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To That Which Lies Beyond


Архив интервью | Русская версия

It’s truly fascinating just how indifferent Watain are to anything or anyone other than their art. I’ve always known that (noticed how Erik Danielsson responds with “I don’t care” to any question concerning listeners’ or critical reaction and other things like that?). “Fuck the world” is, after all, their motto. They see this world of ours as hollow and they simply don’t belong here. These words are a part of a longer quote from “Opus Diaboli” which I’m sure all Watain fans will easily recognize: “Let’s make one thing clear. The world you live in is hollow. It is plain and simple, and contains only matter that in itself does not possess anything of lasting value. The only way to create something of dignity and true beauty in this world is by looking beyond these borders. It’s the search outside of the mundane and enter into connection with that which lies beyond the safety of the established form. It’s a step into the realm of liberated wilderness, of untamed fire and of that ancient chaos for which every truly potent artist has been a mouthpiece. There is a great abyss between this world and that place. An abyss which very few are ever able to cross. But by means of magick and communication with the divine there is a way to penetrate to that vast darkness, to that which lies beyond, to build bridges and open gateways to that terrible and wondrous place that lies outside the borders of the world. This is the way we have chosen to look upon the spiritual characteristics of our work. And this is why it is divine. It acts as the mediator between high and low, a link between two worlds and we have chosen to call it Watain.” What I was trying to do with some of the questions was to better define the beginning of the journey one is to undertake if they venture to follow Watain into the lawless darkness. The attempt to make Erik refer to our world only resulted in bitter miscommunication. Once you’ve crossed the bridge over the abyss, there is no way back, apparently. To the death and see you on the other side. Come and try to withstand Watain's mayhem in St. Petersburg on April 20 or in Moscow on April 21. Or do you have the guts for both?

My first question is really obvious, but it has to be asked: how do you feel about your upcoming gigs in Russia, do you have any expectations about them? And what should the people who are going to attend the shows expect from the band?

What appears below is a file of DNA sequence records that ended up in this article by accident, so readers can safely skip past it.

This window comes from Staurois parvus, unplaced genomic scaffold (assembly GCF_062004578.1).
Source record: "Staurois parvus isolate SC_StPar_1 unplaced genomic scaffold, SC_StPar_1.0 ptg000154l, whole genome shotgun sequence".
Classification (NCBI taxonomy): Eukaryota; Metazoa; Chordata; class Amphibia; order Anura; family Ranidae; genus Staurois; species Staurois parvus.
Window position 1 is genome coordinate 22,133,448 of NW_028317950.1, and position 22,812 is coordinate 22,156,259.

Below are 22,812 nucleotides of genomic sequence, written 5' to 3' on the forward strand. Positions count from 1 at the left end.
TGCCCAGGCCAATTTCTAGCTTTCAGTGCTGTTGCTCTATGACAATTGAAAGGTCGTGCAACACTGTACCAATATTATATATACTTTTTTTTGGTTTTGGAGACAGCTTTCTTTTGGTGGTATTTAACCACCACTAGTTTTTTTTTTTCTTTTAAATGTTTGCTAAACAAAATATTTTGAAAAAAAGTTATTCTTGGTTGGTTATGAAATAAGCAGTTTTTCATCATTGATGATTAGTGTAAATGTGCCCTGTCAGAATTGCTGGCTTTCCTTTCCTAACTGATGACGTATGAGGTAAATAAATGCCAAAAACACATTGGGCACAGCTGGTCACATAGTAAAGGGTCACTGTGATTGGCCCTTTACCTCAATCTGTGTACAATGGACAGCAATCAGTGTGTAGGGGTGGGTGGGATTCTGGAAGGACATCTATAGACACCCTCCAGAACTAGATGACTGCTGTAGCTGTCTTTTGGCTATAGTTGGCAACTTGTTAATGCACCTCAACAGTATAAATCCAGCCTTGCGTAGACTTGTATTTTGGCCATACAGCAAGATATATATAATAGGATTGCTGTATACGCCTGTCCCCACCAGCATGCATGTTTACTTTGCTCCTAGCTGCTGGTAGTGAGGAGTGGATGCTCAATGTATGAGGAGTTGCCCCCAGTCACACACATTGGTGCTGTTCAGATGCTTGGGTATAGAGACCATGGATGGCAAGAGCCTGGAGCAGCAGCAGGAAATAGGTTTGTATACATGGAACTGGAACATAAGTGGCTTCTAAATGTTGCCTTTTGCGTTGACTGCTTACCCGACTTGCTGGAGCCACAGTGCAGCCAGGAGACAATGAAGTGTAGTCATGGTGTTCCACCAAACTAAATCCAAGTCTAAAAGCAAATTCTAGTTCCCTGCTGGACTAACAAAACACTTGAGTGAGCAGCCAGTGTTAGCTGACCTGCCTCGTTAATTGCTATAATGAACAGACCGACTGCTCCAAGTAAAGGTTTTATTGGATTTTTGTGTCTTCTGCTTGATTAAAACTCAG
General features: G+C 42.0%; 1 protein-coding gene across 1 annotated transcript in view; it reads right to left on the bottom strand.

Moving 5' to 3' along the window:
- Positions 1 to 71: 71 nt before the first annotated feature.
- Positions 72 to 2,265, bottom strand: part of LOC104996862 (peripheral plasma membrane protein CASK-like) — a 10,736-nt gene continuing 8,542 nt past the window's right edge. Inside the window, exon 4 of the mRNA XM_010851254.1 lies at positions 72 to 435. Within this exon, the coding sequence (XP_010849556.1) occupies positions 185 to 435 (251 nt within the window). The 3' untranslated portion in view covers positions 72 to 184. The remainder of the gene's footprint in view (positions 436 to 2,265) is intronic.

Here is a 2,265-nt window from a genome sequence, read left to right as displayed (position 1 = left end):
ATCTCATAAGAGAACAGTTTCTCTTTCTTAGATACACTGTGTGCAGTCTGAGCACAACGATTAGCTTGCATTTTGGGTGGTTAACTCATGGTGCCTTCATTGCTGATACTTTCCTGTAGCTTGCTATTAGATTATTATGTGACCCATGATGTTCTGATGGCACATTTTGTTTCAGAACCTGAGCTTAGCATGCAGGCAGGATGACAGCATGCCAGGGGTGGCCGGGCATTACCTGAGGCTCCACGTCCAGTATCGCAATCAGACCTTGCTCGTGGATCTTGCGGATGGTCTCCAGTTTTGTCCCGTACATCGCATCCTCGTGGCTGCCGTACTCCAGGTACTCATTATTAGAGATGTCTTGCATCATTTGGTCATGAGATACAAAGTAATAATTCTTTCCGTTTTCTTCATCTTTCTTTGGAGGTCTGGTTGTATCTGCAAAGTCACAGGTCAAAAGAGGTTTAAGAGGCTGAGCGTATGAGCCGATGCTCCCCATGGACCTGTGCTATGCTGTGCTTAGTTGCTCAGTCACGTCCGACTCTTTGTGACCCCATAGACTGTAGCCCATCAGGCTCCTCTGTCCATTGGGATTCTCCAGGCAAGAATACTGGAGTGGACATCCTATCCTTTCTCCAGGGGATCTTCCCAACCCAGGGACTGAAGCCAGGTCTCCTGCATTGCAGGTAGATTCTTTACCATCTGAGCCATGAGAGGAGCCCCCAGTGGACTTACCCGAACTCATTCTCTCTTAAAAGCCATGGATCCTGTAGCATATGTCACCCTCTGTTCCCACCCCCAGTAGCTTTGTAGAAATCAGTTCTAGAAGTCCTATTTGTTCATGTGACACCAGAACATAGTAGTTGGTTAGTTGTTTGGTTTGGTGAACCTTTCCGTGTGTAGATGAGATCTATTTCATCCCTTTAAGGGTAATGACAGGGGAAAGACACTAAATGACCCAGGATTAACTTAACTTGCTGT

Performing in Russia with Watain always mean high expectations. We have been there three times since 2005 and every time the shows have been wilder, louder and more magical than the previous one. Because it is a Northern country, there are many things about Russia that make me feel very much like home, also when I look into the eyes of the people I meet there. But there is also something else, this wild and untamed eastern spirit, which adds great fuel to our fires and always makes me want to come back to explore it more in depth...
As far as what people can expect, a massive ceremony of Black Metal Magic of the highest order, far greater than anything we have done in Russia before.

Some 10 years ago you used to say that you “have always liked to perform at big stages” but now it seems you tend to make your shows quite intimate if possible (I think, the “Trident Wolf Eclipse” premiere in Stockholm can serve as a good example, and for me it is one of the best live shows I’ve ever been to so far). So how do you feel about performing at big stages these days?

We have been touring for a bit over a year now with “Trident Wolf Eclipse” and it has been on everything between smaller club stages for 300 people in Thailand or Peru, to huge outdoor festival stages across Europe. All these different setting present a good challenge in their own way, and with each of them we have sharpened our weapons and improved our capacity of truly opening the gates into the Chaotic dimensions where our work is born. Big stage or not, that is what we are always trying to do. I cannot say I am more in favor of one or the other, as long as we succeed and we can present a ceremony worthy of the Gods.

I’ve heard extremely contradictory opinions about “perfect” behavior at a black metal show. Some people insist there is no place for mindless headbanging or moshing as black metal is highly spiritual. Others, though, get all butt-hurt when the crowd is just passively watching the show. What kind of behavior do you see most fit for black metal in general and what would you like to see from the Watain audience in particular?

We have always encouraged our crowd to be wild and loud, to let go of their human all day selves for a while,find the savage spirit deep within, and let it loose. We want the audience to join us in our mad dance, this is a ceremonial celebration of Satanic power and Black Metal force, not an intimate ritual where one must focus intensely and direct energy at will. Anyone who has taken part in both such settings in real life will also understand the difference. Don’t come to watch, come to participate. Bring fire, bring hunger.